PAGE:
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“GIFTS AND FAVORS keep the memory of the event alive,” says Karl Hein, president of Lake Worth, Fla.-based Airbears & Co. “At the event, {they} help to create atmosphere, especially if they tie in to the party's theme.”

Hein's company sells balloon creations — such as balloon animals and flower arrangements — via its Web site, and also creates balloon gifts as part of an interactive act. “When the guests either actively help in making the gifts or are able to watch their gifts being made, they are not only entertained,” he says, “but have something to take home that reminds them of their experience.”

Commemorating a memorable occasion is also an integral part of the designs of sculptor MK Shannon, president of Oakland, Calif.-based MK Shannon Awards & Rewards. “After 20 years, I've seen unique gifts and awards gain in importance,” Shannon notes. “It seems that people want more sophisticated and creative choices.” She designs unique jewelry and sculptures that are used by event and wedding planners, corporations and nonprofit organizations that are “seeking to give something more than the usual certificate, plaque or trinket,” Shannon says. One of her most popular sculptures is “Wedding Day,” which depicts two embracing figures framed by an abstract heart. Clients often use the sculpture as a topper on wedding cakes, and then remount it on a base to create a keepsake of their special day.


“I see and hear that personalization is the rage with weddings, and now with other special events,” says Bob Grove, sales and public relations director of Speaking Roses, based in Bountiful, Utah. “Companies are crazy about seeing their logos splashed everywhere with conference themes and slogans.”

His company developed the technology to print detailed images — including photographs — on fresh flowers, which has been a hit with such clients as event and wedding planners, promotions and incentives distributors, and venues. A popular option for weddings is imprinting the date and names of the bride and groom on flowers, and the imprinted roses were recently used at the wedding of Trista Rehn and Ryan Sutter from the reality television show “The Bachelorette.”

Personalization is also one of the selling points of the Digital Easel, a new portable photo booth system that was “designed specifically for party rentals and special events,” says Mike Kasbohm, president of Minneapolis-based S.T.I. Entertainment. The system features a choice of five different software/print packages, with the Foto-Fun-Strips — two sets of perforated strips that can include custom headers and tear-offs — as one of the more popular options, Kasbohm says. The software programs will soon feature image-capturing capabilities that will allow guests to go online after the event and order any images they like printed on keepsake items.

Ellen Motlin, CFO of Ronkonkoma, N.Y.-based Chocolate by Design, which manufactures more than 400 different chocolate novelties and party favors, says that she has noticed that people today are not only asking for company logos imprinted on chocolate bars and coins, but for event-specific printing on the ribbons and boxes holding the treats. When helping people choose memorable items that will stand out, “We always try to advise our customers to pick colors and items to complement their event,” Motlin says. She cites the chocolate seashells with a candy “pearl” in the middle that the company made for the American Museum of Natural History's Pearl Exhibit as an example of how a well-chosen favor can enhance an event.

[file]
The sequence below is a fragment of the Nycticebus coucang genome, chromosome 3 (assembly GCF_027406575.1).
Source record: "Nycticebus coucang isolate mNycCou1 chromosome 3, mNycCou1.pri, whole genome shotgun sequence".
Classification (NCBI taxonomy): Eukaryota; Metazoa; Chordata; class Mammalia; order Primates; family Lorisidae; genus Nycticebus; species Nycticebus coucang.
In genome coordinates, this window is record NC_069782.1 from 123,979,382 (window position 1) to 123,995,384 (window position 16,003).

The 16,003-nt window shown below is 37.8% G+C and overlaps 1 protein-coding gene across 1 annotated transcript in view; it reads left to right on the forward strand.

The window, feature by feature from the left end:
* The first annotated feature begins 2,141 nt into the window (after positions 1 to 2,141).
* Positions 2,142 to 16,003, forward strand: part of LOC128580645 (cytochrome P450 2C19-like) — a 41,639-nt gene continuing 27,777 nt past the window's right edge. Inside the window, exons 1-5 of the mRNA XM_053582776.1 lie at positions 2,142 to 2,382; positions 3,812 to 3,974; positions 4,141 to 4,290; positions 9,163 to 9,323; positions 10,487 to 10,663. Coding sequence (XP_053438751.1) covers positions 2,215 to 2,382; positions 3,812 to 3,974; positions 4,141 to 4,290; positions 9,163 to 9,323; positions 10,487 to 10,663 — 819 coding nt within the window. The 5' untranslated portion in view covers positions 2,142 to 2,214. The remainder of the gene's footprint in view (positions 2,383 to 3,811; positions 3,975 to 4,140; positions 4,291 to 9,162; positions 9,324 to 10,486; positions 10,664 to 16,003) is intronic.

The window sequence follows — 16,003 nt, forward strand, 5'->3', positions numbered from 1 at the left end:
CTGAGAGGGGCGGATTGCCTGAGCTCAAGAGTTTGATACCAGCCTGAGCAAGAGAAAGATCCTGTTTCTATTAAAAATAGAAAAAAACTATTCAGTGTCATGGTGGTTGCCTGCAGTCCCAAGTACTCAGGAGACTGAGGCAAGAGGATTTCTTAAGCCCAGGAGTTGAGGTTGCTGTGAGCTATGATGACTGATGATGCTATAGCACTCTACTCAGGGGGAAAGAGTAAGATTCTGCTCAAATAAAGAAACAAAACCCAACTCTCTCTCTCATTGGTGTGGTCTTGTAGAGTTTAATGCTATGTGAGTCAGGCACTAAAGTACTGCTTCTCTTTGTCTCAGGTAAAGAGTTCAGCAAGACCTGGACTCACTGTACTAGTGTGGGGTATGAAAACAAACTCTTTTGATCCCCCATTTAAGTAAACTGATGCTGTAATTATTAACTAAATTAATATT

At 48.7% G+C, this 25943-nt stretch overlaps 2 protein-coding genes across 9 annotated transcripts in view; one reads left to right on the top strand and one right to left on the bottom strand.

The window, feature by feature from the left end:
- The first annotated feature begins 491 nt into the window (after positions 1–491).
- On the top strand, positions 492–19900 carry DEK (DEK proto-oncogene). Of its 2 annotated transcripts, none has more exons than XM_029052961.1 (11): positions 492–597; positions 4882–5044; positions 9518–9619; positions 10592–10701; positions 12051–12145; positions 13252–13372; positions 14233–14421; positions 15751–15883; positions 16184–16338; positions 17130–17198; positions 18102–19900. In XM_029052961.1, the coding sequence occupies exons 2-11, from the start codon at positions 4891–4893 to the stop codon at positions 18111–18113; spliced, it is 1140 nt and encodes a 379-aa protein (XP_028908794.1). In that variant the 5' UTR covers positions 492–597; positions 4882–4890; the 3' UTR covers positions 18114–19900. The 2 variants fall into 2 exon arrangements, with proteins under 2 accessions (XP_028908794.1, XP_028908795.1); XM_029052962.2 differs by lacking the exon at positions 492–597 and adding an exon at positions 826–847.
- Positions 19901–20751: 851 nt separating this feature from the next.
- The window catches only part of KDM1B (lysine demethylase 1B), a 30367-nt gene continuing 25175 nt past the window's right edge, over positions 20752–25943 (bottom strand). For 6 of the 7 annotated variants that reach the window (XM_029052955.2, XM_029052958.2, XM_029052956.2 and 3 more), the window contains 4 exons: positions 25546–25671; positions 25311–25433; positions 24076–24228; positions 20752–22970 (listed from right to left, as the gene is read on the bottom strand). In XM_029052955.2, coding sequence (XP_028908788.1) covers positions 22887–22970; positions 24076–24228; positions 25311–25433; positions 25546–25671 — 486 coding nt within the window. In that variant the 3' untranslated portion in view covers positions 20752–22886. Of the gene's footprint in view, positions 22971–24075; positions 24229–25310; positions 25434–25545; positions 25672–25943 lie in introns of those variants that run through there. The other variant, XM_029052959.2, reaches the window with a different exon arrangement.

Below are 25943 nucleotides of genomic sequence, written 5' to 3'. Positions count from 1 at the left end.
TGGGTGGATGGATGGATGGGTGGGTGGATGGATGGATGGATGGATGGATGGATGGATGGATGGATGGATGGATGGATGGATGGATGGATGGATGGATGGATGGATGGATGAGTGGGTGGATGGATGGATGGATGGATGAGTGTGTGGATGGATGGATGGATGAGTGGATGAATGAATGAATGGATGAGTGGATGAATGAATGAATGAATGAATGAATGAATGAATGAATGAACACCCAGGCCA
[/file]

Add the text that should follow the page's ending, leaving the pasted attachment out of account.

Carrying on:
When it comes to hot trends for favors, “anything that lights up the party and the people adds to the excitement,” notes Robby Levy, senior vice president of merchandising for Freeport, N.Y.-based Sherman Specialty Co., which sells dance floor giveaways, theme items and lighthearted accessories. She says that her company has witnessed a huge response to light-up items such as flashing LED necklaces, magnets and bracelets, as well as its new, glowing margarita cups.

Terry Hickey, vice president of sales and marketing for San Diego-based Litecubes LLC, agrees, noting that the “use of light-up products in all sorts of ways” addresses the “greater need to create atmosphere or work-specific themes” for today's special events. He manufactures Litecubes — plastic light-up ice cubes that were just used with great success at the Opening Night Party of this year's The Special Event trade show in Las Vegas. The Litecubes — which feature variable light modes and have a battery life of 30 hours — are available in seven colors to add a splash of fun to beverages from colas to cocktails.

Versatility is also something that customers should keep in mind, according to Jill Flynn, president and owner of San Mateo, Calif.-based Glimmers Inc. The company specializes in upscale, light-up exclusive designs such as twinkling heart and star place card holders, napkin rings and clip-on party favors. Flynn says that her most popular items are the clip-on stars: “They start out as a table decoration — you clip them to a glass, or to a napkin — and then people discover they can clip them to themselves, and they become a wonderful party favor.” She adds, “They take replaceable batteries, so you can use them again and again.”

Finally, when using gifts and favors to add a special touch to an event, “It is a great idea to {use favors to} accent stages of the party rather than doing it all at once,” Levy says. “Keep the surprises going to add to the excitement throughout the night.”


Airbears & Co., 866/WE-TWIST (938-9478); Chocolate by Design, 800/536-3618; Glimmers Inc., 800/578-8276; Litecubes LLC, 858/539-3912; MK Shannon Awards & Rewards, 510/234-6765; Sherman Specialty Co., 516/867-4426; Speaking Roses, 866/400-ROSE (7673); S.T.I. Entertainment, 866/226-3082

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